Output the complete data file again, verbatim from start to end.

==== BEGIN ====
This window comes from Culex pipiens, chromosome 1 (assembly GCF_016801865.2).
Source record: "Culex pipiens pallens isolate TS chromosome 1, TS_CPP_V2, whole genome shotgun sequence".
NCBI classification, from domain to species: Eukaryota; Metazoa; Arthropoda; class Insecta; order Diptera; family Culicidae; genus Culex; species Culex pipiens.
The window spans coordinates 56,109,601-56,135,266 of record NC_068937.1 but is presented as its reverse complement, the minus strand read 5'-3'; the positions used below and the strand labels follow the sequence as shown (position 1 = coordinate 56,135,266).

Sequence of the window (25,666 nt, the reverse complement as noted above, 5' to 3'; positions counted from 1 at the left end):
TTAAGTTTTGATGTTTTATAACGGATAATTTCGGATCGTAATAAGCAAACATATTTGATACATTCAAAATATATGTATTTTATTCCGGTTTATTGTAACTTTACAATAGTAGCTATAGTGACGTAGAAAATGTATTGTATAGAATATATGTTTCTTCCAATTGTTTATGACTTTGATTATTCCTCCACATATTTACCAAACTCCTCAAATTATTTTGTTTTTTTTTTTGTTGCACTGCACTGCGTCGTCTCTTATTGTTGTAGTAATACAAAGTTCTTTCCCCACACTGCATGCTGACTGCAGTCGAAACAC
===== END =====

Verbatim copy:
This window comes from Culex pipiens, chromosome 1 (assembly GCF_016801865.2).
Source record: "Culex pipiens pallens isolate TS chromosome 1, TS_CPP_V2, whole genome shotgun sequence".
NCBI classification, from domain to species: Eukaryota; Metazoa; Arthropoda; class Insecta; order Diptera; family Culicidae; genus Culex; species Culex pipiens.
The window spans coordinates 56,109,601-56,135,266 of record NC_068937.1 but is presented as its reverse complement, the minus strand read 5'-3'; the positions used below and the strand labels follow the sequence as shown (position 1 = coordinate 56,135,266).

Sequence of the window (25,666 nt, the reverse complement as noted above, 5' to 3'; positions counted from 1 at the left end):
TTAAGTTTTGATGTTTTATAACGGATAATTTCGGATCGTAATAAGCAAACATATTTGATACATTCAAAATATATGTATTTTATTCCGGTTTATTGTAACTTTACAATAGTAGCTATAGTGACGTAGAAAATGTATTGTATAGAATATATGTTTCTTCCAATTGTTTATGACTTTGATTATTCCTCCACATATTTACCAAACTCCTCAAATTATTTTGTTTTTTTTTTTGTTGCACTGCACTGCGTCGTCTCTTATTGTTGTAGTAATACAAAGTTCTTTCCCCACACTGCATGCTGACTGCAGTCGAAACAC